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What Happens If You Don't Show Up for Jury Duty?

Every U.S. citizen will at one point or another be called for jury duty. Whether or not you actually have to attend will depend on the case and if it’s settled before the court date. As an American, jury duty is a civic responsibility and you are required, by law, to show up if you are called. There are, however, legal ways to get out of jury duty, including military service, attending school out of state, and proven financial hardships.

What is Jury Duty?

Jury Duty is, in short, your duty as a U.S. citizen to serve as a juror if requested. When you are called for jury duty, you will receive an official summons to attend the selection process at a specific date, place, and time. Upon arrival, you will be asked to fill out a questionnaire before participating in the actual selection process. Oftentimes, a court case is settled before the jury selection ever happens, and in this case you will be notified that you are not needed. 

Do I Have to Go to Jury Duty?

You, by law, are required to attend jury duty when you are called. Federal laws help to protect the employee and require your employer to give you time off to attend jury duty, as well as require them to have your job available for you when you return. Some states try to protect the employee even more and prohibit employers from taking this time off from their vacation, sick, or personal leave. However, your employer is not required to pay you for this missed time. While you do get jury pay, if you believe that excessive time off work for jury duty will lead to financial hardship, you can request a postponement for duty. The pay rate for jurors depends on the type of jury you are on, and whether you actually get selected.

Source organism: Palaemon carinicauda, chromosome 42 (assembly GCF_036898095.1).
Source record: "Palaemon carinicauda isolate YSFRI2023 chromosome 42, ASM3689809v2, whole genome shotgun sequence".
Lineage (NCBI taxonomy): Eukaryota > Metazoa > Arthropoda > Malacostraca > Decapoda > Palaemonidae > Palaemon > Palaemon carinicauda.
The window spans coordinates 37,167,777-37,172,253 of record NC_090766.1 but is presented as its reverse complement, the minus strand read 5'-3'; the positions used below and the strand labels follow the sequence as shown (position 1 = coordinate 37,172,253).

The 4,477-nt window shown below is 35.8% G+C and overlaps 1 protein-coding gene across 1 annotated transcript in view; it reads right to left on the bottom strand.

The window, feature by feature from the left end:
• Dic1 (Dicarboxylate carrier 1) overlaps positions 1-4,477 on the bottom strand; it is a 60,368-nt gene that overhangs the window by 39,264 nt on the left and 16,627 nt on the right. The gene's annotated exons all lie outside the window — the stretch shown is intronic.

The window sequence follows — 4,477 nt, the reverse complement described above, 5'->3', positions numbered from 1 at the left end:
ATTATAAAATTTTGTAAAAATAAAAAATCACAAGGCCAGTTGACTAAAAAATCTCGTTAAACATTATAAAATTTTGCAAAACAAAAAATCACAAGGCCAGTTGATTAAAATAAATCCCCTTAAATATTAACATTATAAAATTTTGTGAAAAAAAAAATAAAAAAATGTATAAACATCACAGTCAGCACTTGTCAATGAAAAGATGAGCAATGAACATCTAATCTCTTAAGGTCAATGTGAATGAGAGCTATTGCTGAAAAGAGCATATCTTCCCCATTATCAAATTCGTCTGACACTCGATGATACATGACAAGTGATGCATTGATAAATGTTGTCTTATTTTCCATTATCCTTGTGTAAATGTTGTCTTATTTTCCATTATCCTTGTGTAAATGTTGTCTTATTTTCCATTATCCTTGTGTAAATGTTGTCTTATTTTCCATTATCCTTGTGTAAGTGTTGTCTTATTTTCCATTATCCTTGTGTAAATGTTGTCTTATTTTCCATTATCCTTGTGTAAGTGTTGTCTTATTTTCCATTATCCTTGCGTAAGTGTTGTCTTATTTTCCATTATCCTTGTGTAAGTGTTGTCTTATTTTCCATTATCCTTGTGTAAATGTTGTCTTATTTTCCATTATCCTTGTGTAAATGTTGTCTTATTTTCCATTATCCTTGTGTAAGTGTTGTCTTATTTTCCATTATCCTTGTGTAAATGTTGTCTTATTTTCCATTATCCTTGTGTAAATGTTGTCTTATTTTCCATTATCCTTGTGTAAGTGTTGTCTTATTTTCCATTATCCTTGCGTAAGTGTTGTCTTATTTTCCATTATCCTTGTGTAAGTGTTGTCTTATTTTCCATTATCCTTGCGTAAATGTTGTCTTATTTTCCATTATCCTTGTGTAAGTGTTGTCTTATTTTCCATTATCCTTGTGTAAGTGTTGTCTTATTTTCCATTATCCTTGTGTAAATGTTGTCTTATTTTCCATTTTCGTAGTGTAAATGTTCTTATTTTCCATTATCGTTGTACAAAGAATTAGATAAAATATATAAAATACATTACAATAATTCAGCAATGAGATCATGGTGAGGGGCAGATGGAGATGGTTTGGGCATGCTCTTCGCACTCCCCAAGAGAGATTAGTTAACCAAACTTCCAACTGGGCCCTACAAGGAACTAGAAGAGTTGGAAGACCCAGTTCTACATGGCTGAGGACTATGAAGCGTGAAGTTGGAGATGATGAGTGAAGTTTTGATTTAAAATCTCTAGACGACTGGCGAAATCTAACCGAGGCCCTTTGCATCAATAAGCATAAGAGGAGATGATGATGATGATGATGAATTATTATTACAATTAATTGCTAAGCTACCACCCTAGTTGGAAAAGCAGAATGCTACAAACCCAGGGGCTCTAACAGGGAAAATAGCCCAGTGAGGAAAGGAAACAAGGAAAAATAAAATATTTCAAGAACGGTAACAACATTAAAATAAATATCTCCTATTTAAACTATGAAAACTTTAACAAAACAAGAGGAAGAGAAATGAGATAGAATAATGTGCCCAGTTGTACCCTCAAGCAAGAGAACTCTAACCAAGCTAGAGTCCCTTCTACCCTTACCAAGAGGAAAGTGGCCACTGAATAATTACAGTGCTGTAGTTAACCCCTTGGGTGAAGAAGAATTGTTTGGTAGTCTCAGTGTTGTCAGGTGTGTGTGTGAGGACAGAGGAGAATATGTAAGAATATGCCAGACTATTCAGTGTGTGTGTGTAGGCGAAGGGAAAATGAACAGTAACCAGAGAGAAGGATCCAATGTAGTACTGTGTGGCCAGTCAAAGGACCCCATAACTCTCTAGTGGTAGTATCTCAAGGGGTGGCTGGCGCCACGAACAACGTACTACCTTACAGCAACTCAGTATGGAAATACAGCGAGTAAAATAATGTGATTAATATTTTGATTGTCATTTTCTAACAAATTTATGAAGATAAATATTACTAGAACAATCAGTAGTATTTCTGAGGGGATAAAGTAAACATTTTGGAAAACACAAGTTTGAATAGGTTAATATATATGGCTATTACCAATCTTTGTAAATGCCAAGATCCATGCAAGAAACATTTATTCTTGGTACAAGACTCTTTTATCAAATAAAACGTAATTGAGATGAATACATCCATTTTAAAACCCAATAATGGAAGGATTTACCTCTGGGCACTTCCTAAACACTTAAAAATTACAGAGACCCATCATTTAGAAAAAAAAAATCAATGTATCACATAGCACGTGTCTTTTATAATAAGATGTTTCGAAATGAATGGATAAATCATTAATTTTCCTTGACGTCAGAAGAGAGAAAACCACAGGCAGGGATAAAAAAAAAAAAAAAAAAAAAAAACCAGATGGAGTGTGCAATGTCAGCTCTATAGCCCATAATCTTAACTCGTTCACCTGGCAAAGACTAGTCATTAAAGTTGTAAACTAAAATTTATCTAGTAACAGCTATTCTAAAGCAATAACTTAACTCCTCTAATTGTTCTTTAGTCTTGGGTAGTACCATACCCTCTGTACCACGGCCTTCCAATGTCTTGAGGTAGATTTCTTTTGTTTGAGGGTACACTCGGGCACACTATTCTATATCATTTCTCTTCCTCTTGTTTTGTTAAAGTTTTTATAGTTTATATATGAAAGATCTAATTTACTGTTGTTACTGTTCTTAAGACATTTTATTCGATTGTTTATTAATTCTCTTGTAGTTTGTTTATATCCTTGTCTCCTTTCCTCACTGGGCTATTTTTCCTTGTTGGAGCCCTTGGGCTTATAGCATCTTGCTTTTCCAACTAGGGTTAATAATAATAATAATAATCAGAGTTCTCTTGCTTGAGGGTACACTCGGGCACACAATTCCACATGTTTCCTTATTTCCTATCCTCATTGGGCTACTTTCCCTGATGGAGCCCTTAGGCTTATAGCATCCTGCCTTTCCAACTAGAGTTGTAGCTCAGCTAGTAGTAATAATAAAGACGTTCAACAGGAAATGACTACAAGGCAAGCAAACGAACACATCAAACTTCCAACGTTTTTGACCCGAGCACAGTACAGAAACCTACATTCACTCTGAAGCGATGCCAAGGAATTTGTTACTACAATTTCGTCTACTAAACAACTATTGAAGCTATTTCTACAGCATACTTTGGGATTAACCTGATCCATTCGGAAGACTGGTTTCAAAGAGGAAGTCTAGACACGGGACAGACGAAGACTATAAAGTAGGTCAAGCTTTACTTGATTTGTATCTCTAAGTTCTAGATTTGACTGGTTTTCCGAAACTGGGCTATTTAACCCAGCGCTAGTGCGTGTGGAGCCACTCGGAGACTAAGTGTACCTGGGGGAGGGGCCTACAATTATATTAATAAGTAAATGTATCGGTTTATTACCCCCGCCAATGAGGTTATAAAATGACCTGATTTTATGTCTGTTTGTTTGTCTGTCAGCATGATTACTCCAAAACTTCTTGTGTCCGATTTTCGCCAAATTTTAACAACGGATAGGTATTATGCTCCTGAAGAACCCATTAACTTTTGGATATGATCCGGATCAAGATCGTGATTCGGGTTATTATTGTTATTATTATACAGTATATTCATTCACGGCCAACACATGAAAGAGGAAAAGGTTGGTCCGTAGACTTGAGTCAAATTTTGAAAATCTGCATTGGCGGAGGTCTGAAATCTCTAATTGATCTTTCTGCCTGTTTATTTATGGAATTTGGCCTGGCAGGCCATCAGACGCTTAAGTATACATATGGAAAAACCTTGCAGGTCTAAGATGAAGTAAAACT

What Happens If I Don’t Show Up For Jury Duty?

If you fail to report to jury duty without an approved exemption, you can be fined or held in contempt of court. This is considered illegal, and your personal appearance before the court will become mandatory. In the state of Tennessee, you may be found in civil contempt of court and can receive a fine of up to $500, plus the cost of the show clause order. If you end up serving out your summons, the penalty can be reduced to $50. 

How Can I Get Out of Jury Duty?

Tennessee has a list of eligible excuses to legally get out of jury duty, either completely or for postponement. The most common excuse is the inability to attend for geographical reasons, such as active military and college students who do not currently reside in the state. Financial or physical hardship is also a common excuse, either for the person summoned or someone in their care. In this instance, you may be asked to provide income tax returns, proof of dependency, or an affidavit. There may also be exceptions for mental and physical disabilities that make citizens incapable of participating in a jury. Invalid excuses, however, include having a job or a pre-planned vacation. 

Although being summoned for jury duty does not always mean you will actually serve on a jury, you should make arrangements and be prepared for the predetermined day as far in advance as possible. Notify your job, your family or caregivers, and collect your excuse documents if you need to send them in. Have additional questions about jury duty and whether you are eligible for an exemption?

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Disclaimer

This Blog/Website is made available by the Lawyer or Law Firm Publisher for educational purposes only, as well as to give you information and a general understanding of the law. It is not to provide you with specific legal advice. By reading this blog, you understand there is no attorney/client relationship between you and the Blog/Website publisher. The Blog/Website should not be used as a substitute for competent legal advice from a licensed professional attorney in your state.

Posted by Brian Chiozza at 1:35 PM
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